2020 taught many of us that success doesn’t require rigidity – and that thoughtful flexibility is a pedagogical value that expands equity. A discussion about what we experienced, and what we can take from it going forward.
The end of a semester can get hectic – let Academic Technology help you keep track of the various steps to make sure that you shut down, extend, or save your digital resources before heading off to the holidays.
We were forced to build and sustain human connections online. As we make our way back into shared physical spaces, how do we, and our students, navigate a transition that can seem every bit as daunting as in the other direction?
Writing in the margins of documents is a time-honored practice for shared thinking about texts. Based on a spring pilot, Academic Technology is offering a year of Hypothes.is, a digital collaborative annotation tool.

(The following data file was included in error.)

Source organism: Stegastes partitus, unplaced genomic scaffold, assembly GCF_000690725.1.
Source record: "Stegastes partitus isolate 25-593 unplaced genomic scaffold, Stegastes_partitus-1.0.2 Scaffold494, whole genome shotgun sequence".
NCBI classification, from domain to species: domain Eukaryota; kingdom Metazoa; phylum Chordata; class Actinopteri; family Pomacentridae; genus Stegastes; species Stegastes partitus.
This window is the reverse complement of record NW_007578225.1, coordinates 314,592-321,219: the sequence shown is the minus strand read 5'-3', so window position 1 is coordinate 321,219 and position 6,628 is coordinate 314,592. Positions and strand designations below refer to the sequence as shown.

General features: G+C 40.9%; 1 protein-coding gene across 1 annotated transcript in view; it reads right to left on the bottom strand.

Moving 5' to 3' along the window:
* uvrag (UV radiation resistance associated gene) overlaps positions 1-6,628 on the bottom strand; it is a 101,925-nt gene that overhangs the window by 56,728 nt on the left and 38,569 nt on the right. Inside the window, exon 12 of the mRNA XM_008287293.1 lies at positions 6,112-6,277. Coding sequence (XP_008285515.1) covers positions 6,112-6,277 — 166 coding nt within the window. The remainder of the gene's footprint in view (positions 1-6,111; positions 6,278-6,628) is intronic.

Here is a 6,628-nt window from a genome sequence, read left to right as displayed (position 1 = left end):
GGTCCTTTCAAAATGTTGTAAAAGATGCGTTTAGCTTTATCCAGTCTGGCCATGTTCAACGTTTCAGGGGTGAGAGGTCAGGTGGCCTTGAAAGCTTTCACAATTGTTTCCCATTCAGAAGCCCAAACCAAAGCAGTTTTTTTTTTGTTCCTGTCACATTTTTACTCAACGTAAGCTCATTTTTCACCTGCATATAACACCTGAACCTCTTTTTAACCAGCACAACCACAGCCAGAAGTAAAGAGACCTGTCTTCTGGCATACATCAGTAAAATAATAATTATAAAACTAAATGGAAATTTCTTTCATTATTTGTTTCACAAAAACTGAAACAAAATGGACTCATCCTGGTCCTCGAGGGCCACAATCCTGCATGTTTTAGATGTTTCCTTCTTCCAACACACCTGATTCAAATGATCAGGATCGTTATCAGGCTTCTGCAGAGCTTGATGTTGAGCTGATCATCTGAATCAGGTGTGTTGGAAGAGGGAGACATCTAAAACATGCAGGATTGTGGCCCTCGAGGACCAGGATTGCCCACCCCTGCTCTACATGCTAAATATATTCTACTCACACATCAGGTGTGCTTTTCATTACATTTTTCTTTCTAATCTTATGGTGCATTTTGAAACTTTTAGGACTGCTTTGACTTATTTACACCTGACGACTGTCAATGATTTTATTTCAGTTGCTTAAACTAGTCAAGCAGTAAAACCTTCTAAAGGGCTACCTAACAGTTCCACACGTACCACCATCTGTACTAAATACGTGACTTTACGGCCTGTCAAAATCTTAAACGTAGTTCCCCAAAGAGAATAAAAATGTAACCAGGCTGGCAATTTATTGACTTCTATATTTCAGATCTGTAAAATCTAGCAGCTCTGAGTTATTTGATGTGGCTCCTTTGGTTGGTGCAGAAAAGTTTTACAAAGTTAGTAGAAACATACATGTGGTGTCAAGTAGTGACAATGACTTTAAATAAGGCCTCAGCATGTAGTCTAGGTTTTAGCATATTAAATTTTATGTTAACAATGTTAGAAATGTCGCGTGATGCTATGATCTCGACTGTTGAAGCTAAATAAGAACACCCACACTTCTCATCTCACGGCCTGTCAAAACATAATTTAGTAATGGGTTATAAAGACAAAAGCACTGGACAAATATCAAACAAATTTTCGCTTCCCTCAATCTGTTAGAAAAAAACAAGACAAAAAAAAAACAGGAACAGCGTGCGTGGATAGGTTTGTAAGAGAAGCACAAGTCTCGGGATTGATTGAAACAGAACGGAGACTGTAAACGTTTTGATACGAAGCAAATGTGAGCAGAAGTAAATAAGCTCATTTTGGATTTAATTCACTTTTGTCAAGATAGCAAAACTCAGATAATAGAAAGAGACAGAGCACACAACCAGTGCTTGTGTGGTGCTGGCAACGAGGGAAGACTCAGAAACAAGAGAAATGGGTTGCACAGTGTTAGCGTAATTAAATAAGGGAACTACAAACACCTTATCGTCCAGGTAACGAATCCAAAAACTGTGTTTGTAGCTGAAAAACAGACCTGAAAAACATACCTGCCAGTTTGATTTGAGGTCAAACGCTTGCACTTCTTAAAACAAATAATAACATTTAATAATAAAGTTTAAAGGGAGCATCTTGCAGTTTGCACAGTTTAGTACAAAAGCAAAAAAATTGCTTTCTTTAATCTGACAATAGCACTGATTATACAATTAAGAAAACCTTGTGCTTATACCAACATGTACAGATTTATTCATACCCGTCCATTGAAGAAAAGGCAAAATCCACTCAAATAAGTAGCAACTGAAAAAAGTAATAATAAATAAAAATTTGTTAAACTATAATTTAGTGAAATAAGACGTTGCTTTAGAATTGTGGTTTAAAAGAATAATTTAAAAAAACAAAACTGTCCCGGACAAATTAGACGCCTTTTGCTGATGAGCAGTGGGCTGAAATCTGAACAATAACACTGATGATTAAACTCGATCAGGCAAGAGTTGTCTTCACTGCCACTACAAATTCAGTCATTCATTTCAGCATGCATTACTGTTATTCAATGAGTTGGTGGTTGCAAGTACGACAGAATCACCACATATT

We’d never intentionally use language students don’t understand: but “insider” academic language can sometimes silently work against our best efforts to expand access. We’ll examine strategies to counteract this habit.
The newest integration between Canvas and Microsoft enables a useful new Assignment model: the digital worksheet. Learn how to build Assignments where each student gets their own copy of your document, to complete and submit.
Have you ever heard someone call students “digital natives”? If so, you’ve encountered an assumption about students and tech that can cause more harm than good! We’ll look at 5 such generalizations to avoid, and why.